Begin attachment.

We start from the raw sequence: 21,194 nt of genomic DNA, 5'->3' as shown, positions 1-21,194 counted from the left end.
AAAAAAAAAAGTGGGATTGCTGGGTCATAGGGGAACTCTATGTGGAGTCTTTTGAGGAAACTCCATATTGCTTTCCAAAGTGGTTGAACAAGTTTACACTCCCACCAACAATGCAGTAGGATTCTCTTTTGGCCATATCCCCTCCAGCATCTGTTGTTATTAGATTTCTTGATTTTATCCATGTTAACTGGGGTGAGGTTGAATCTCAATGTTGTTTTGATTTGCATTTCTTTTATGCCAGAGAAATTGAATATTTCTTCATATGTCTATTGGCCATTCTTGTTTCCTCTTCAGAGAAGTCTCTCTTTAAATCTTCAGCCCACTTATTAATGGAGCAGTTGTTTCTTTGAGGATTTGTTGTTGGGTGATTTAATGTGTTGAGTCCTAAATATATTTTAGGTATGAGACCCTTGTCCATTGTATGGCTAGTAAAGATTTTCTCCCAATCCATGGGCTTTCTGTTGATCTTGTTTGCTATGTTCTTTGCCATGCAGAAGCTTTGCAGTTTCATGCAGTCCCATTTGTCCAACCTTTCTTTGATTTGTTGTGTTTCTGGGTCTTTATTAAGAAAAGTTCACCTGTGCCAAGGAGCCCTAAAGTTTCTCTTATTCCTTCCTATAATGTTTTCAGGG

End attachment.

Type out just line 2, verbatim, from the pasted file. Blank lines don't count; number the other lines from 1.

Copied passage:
AAAAAAAAAAGTGGGATTGCTGGGTCATAGGGGAACTCTATGTGGAGTCTTTTGAGGAAACTCCATATTGCTTTCCAAAGTGGTTGAACAAGTTTACACTCCCACCAACAATGCAGTAGGATTCTCTTTTGGCCATATCCCCTCCAGCATCTGTTGTTATTAGATTTCTTGATTTTATCCATGTTAACTGGGGTGAGGTTGAATCTCAATGTTGTTTTGATTTGCATTTCTTTTATGCCAGAGAAATTGAATATTTCTTCATATGTCTATTGGCCATTCTTGTTTCCTCTTCAGAGAAGTCTCTCTTTAAATCTTCAGCCCACTTATTAATGGAGCAGTTGTTTCTTTGAGGATTTGTTGTTGGGTGATTTAATGTGTTGAGTCCTAAATATATTTTAGGTATGAGACCCTTGTCCATTGTATGGCTAGTAAAGATTTTCTCCCAATCCATGGGCTTTCTGTTGATCTTGTTTGCTATGTTCTTTGCCATGCAGAAGCTTTGCAGTTTCATGCAGTCCCATTTGTCCAACCTTTCTTTGATTTGTTGTGTTTCTGGGTCTTTATTAAGAAAAGTTCACCTGTGCCAAGGAGCCCTAAAGTTTCTCTTATTCCTTCCTATAATGTTTTCAGGG